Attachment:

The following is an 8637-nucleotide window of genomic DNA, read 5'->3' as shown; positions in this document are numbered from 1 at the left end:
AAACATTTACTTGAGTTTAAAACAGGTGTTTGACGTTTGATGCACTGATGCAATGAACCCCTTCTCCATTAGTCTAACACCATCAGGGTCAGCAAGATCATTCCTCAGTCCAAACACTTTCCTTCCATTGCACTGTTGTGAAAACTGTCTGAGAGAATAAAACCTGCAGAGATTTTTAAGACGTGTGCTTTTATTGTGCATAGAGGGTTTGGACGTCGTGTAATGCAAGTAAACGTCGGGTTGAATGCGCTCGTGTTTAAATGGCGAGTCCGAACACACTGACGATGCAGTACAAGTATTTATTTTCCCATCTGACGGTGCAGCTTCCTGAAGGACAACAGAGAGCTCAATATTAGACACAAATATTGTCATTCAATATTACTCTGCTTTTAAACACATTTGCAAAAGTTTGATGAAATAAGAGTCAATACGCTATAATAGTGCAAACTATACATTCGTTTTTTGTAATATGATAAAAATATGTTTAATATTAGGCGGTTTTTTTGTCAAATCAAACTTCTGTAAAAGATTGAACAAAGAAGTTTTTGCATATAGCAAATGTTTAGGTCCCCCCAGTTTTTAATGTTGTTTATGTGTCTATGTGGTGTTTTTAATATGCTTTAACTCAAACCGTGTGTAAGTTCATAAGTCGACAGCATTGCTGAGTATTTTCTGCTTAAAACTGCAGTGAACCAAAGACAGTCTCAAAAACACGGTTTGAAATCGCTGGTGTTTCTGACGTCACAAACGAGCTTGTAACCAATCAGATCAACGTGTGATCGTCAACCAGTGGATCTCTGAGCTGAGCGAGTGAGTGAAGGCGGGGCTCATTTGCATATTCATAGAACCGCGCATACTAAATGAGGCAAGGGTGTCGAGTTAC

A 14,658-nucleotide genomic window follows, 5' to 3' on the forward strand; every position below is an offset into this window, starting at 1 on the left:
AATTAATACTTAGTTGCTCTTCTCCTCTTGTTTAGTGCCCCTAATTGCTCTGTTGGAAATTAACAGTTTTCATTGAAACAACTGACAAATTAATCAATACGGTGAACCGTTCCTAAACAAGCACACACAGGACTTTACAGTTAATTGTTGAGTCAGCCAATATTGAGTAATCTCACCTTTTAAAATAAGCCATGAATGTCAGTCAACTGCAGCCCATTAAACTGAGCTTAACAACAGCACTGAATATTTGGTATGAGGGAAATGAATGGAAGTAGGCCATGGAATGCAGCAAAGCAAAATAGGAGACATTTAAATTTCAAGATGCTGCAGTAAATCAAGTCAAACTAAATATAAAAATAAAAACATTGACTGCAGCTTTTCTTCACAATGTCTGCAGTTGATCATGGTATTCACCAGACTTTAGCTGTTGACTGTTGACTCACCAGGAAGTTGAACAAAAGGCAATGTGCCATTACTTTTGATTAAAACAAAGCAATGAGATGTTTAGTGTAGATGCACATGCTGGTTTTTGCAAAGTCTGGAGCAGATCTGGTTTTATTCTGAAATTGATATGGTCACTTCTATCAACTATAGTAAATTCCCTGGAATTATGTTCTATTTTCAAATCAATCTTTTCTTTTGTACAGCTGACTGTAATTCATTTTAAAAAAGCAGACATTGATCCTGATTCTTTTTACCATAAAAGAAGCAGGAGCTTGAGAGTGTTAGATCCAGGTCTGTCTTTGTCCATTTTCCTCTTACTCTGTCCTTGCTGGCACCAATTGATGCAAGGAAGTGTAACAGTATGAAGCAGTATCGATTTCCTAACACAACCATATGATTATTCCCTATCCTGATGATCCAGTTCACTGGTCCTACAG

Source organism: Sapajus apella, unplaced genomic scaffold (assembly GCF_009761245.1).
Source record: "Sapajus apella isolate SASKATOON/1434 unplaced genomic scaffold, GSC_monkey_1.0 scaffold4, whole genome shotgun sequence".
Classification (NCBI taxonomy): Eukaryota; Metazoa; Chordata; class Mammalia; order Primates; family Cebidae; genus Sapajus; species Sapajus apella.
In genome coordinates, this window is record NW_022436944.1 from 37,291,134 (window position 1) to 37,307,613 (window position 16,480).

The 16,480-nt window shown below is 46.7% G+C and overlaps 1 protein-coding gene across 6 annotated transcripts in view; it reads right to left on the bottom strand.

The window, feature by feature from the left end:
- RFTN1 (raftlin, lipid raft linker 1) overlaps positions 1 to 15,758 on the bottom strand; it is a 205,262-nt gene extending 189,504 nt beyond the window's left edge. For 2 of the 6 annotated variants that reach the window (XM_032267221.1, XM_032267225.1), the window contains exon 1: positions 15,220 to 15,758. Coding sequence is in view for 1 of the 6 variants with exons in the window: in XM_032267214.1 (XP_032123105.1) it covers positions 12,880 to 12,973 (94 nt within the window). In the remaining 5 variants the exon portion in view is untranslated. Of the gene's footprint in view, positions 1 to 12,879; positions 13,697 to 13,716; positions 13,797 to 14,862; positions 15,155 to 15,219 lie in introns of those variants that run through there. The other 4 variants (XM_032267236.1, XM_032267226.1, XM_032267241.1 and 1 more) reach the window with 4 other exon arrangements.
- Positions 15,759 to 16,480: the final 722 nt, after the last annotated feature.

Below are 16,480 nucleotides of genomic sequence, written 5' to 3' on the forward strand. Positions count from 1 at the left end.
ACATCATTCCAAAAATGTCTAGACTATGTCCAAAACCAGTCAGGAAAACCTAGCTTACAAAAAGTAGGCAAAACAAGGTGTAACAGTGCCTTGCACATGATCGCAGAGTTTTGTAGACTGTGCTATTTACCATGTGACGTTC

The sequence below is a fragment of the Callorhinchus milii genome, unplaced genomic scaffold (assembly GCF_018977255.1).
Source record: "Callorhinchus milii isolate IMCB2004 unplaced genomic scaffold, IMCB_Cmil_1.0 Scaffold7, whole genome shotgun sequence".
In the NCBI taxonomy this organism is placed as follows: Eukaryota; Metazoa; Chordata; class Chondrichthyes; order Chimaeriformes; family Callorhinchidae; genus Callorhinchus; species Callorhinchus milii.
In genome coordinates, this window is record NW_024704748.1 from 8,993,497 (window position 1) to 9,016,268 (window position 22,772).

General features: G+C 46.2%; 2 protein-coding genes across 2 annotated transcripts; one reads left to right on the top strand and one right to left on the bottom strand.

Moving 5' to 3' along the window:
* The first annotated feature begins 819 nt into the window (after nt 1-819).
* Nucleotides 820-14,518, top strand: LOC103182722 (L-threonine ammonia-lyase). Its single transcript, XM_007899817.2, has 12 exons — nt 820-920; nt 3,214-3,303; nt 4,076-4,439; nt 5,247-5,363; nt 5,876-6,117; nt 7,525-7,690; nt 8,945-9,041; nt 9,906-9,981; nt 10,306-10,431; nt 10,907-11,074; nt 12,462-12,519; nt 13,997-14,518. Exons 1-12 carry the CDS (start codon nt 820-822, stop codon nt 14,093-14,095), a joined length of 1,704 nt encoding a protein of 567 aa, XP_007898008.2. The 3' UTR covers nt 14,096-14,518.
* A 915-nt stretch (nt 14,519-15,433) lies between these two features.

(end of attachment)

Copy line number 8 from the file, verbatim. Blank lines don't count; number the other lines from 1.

In genome coordinates, this window is record NW_022436944.1 from 37,291,134 (window position 1) to 37,307,613 (window position 16,480).